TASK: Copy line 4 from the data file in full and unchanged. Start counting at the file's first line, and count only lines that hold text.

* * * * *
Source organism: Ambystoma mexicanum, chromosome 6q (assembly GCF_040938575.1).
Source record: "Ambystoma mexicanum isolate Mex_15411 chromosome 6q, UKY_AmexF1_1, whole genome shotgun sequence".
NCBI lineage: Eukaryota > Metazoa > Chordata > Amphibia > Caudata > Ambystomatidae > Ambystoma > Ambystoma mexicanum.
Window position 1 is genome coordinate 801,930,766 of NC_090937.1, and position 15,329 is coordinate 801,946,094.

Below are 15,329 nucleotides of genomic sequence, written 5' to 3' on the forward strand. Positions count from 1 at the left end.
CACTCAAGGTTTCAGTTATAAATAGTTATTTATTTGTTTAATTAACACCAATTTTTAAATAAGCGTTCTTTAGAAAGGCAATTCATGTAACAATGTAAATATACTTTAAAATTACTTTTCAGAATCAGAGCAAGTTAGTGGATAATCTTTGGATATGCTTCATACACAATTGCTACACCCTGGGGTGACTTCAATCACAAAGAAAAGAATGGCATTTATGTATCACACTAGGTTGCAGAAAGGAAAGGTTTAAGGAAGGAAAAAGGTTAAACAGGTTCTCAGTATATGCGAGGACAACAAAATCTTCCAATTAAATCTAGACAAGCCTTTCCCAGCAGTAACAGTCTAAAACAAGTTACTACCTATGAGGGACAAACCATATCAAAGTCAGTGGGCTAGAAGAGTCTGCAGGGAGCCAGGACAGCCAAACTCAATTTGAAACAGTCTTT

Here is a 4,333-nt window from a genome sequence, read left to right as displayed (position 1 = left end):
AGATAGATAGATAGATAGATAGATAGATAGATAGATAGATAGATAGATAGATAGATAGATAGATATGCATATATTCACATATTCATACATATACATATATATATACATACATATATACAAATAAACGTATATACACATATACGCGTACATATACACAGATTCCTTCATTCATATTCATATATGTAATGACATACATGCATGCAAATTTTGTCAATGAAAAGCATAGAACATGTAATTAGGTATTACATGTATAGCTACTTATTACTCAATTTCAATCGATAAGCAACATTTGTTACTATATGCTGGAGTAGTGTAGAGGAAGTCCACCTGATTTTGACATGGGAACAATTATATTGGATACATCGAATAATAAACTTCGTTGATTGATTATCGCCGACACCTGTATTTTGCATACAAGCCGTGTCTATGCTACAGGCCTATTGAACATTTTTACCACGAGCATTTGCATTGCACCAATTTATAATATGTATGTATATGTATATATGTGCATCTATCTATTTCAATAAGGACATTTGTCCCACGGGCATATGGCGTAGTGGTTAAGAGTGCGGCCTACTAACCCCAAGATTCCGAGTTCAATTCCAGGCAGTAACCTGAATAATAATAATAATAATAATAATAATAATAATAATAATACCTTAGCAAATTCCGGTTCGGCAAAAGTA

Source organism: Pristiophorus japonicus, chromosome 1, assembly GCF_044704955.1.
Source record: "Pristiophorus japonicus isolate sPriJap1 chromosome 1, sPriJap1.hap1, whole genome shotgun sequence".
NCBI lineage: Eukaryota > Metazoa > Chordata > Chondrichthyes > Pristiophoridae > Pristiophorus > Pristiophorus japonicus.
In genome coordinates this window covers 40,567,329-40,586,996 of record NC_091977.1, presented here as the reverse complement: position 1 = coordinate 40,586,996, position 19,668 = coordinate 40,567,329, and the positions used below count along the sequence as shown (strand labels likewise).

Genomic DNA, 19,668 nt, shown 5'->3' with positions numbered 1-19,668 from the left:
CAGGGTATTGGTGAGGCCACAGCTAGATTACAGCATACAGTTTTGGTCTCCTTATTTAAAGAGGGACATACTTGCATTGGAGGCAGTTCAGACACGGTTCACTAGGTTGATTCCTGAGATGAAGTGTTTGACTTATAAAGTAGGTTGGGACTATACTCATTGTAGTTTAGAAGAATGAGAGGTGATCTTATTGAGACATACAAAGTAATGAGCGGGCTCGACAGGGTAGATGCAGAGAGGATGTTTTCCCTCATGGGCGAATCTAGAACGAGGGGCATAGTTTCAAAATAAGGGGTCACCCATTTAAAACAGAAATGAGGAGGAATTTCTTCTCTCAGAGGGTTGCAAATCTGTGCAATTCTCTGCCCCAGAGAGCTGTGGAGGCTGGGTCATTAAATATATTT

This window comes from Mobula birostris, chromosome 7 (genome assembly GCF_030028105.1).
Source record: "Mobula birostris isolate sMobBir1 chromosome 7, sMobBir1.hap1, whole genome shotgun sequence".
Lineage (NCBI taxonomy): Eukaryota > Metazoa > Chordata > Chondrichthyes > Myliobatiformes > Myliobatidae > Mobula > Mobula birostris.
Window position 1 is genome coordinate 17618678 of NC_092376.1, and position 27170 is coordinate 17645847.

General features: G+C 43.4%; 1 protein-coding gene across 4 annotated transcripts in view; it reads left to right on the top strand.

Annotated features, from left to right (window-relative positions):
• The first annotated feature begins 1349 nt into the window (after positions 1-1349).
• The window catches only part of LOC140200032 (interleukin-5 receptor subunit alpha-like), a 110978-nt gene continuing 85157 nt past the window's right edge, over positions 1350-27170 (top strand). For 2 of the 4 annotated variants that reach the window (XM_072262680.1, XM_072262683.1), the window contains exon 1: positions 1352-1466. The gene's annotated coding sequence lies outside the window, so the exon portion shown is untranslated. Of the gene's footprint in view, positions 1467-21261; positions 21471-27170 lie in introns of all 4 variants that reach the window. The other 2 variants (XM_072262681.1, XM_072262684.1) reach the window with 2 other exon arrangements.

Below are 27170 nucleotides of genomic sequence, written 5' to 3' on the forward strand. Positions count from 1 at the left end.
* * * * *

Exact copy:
Window position 1 is genome coordinate 801,930,766 of NC_090937.1, and position 15,329 is coordinate 801,946,094.